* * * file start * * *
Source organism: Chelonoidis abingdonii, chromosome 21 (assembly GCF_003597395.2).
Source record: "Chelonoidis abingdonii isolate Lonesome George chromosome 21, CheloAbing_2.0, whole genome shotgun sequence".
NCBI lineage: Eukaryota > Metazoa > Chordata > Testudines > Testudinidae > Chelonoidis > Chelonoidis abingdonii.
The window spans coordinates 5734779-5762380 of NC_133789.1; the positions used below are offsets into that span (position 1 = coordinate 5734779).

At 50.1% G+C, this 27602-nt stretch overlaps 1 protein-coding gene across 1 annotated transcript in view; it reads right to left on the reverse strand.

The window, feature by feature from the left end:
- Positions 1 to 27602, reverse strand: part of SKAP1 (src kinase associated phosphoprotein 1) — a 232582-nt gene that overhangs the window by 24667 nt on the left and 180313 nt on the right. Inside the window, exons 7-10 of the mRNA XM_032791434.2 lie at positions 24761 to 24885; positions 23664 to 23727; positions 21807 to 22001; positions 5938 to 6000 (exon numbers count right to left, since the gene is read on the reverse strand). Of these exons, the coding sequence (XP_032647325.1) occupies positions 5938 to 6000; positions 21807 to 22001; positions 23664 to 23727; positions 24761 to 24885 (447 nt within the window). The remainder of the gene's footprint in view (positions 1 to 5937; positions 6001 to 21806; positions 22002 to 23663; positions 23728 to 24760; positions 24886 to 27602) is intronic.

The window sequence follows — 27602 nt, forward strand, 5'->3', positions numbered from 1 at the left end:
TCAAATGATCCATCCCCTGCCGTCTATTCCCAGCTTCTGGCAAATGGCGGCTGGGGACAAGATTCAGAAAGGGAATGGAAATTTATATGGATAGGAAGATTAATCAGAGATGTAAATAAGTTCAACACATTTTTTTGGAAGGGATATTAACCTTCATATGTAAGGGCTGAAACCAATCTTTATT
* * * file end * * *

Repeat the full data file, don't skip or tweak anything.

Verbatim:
Source organism: Chelonoidis abingdonii, chromosome 21 (assembly GCF_003597395.2).
Source record: "Chelonoidis abingdonii isolate Lonesome George chromosome 21, CheloAbing_2.0, whole genome shotgun sequence".
NCBI lineage: Eukaryota > Metazoa > Chordata > Testudines > Testudinidae > Chelonoidis > Chelonoidis abingdonii.
The window spans coordinates 5734779-5762380 of NC_133789.1; the positions used below are offsets into that span (position 1 = coordinate 5734779).

At 50.1% G+C, this 27602-nt stretch overlaps 1 protein-coding gene across 1 annotated transcript in view; it reads right to left on the reverse strand.

The window, feature by feature from the left end:
- Positions 1 to 27602, reverse strand: part of SKAP1 (src kinase associated phosphoprotein 1) — a 232582-nt gene that overhangs the window by 24667 nt on the left and 180313 nt on the right. Inside the window, exons 7-10 of the mRNA XM_032791434.2 lie at positions 24761 to 24885; positions 23664 to 23727; positions 21807 to 22001; positions 5938 to 6000 (exon numbers count right to left, since the gene is read on the reverse strand). Of these exons, the coding sequence (XP_032647325.1) occupies positions 5938 to 6000; positions 21807 to 22001; positions 23664 to 23727; positions 24761 to 24885 (447 nt within the window). The remainder of the gene's footprint in view (positions 1 to 5937; positions 6001 to 21806; positions 22002 to 23663; positions 23728 to 24760; positions 24886 to 27602) is intronic.

The window sequence follows — 27602 nt, forward strand, 5'->3', positions numbered from 1 at the left end:
TCAAATGATCCATCCCCTGCCGTCTATTCCCAGCTTCTGGCAAATGGCGGCTGGGGACAAGATTCAGAAAGGGAATGGAAATTTATATGGATAGGAAGATTAATCAGAGATGTAAATAAGTTCAACACATTTTTTTGGAAGGGATATTAACCTTCATATGTAAGGGCTGAAACCAATCTTTATT